Asia LEDs Partnership: Case Studies Highlight Country Experiences in Building Climate Resilience
The Asia LEDS Partnership has developed three case studies that focus on reducing greenhouse gas emissions and building energy efficiency and climate resilience.
According to the United Nations Framework Convention on Climate Change 2020, 70% of global emissions come from cities. Local-level planning and cooperation are important to address the challenges. Vietnam has set in its National Green Growth Action Plan (NGGAP) strategies that identify specific activities and tasks to achieve a reduction in greenhouse gas emissions and provides a clear mandate and ownership to all stakeholders. The NGGAP largely focuses on three aspects: reduced GHG emissions from all sectors, green production, and a green lifestyle with sustainable consumption. But Lam Dong province’s GGAP takes it a step further by including the preservation of natural resources and ecosystem services and increasing the income from main economic sectors. The case study on the green growth action plan of Lam Dong province, Vietnam presents Lam Dong’s GGAP, including the implementation plans, lessons learned, and the next steps.
As an island country, Chinese Taipei has a large population, limited land, and few natural energy resources. To achieve the energy transition goal, the Government of Chinese Taipei has set a target of reaching 20% of power supply from renewable energy sources by 2025, with solar PV (photovoltaic) and offshore wind power to account for 66.3% and 19.0% of all renewable power capacity. With two-thirds of the country having mountainous terrain, the government has been prioritising rooftop solar PV, besides ground-mounted solar PV. The case study on renewable energy deployment and installation in Chinese Taipei through the PV-ESCO business model highlights the background and historical development of Chinese Taipei’s energy policy, and the features and dynamics of the PV-ESCO (photovoltaic energy service company) model.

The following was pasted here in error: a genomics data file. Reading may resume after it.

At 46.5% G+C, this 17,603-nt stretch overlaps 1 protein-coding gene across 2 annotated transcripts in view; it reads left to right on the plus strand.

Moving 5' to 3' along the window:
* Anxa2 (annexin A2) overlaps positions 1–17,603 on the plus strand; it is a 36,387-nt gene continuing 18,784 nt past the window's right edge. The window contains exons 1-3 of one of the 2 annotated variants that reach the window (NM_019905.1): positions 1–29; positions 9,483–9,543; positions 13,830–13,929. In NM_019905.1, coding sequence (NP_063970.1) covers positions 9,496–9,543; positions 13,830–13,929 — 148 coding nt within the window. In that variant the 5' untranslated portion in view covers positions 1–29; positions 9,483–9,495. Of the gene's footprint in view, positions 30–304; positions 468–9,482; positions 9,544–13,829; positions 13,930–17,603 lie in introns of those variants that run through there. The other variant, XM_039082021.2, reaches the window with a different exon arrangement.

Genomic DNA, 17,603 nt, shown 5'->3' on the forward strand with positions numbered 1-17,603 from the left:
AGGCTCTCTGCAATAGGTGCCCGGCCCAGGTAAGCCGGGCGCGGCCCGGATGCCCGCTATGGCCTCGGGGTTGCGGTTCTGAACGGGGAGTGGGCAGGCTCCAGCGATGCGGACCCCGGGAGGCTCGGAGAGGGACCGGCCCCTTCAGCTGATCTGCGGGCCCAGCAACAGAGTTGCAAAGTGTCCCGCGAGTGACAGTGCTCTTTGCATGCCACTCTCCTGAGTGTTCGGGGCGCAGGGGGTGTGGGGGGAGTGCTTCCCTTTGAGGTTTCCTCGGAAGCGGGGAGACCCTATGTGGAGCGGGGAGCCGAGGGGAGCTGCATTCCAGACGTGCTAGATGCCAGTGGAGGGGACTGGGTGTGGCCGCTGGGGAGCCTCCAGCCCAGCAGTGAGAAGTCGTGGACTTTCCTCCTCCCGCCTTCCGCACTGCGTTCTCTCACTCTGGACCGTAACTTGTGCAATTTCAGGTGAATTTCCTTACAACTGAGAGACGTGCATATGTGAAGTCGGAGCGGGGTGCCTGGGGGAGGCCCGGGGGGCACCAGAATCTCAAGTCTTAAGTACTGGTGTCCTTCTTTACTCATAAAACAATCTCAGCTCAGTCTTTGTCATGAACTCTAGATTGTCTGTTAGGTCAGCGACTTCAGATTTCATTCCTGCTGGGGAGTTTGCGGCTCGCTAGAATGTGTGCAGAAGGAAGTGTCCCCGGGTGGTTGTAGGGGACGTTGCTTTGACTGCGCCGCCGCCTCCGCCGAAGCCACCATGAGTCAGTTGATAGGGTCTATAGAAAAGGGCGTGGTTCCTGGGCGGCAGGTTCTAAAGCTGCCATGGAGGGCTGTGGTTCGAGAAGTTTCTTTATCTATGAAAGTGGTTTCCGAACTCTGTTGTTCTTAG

In Mongolia, heat loss has been a pressing issue. Forty-six percent of the national population lives in the capital city of Ulaanbaatar, where 30% of buildings are precast buildings that have thin walls, insufficient insulation, poor piping configurations, and lack of thermostatic controls. Heat loss during winter nights, when the temperature falls below minus 40°C, leads to households experiencing severe cold. The case study on Building energy efficiency and thermal retrofitting, Ulaanbaatar, Mongolia, developed with the support of the Global Green Growth Institute, highlights the outcomes of Ulaanbaatar’s actions on energy-efficient and thermo-technical retrofitting, the challenges in mobilising resources for their implementation, and the major lessons learned. ICLEI South Asia played an instrumental role in reviewing the three case studies.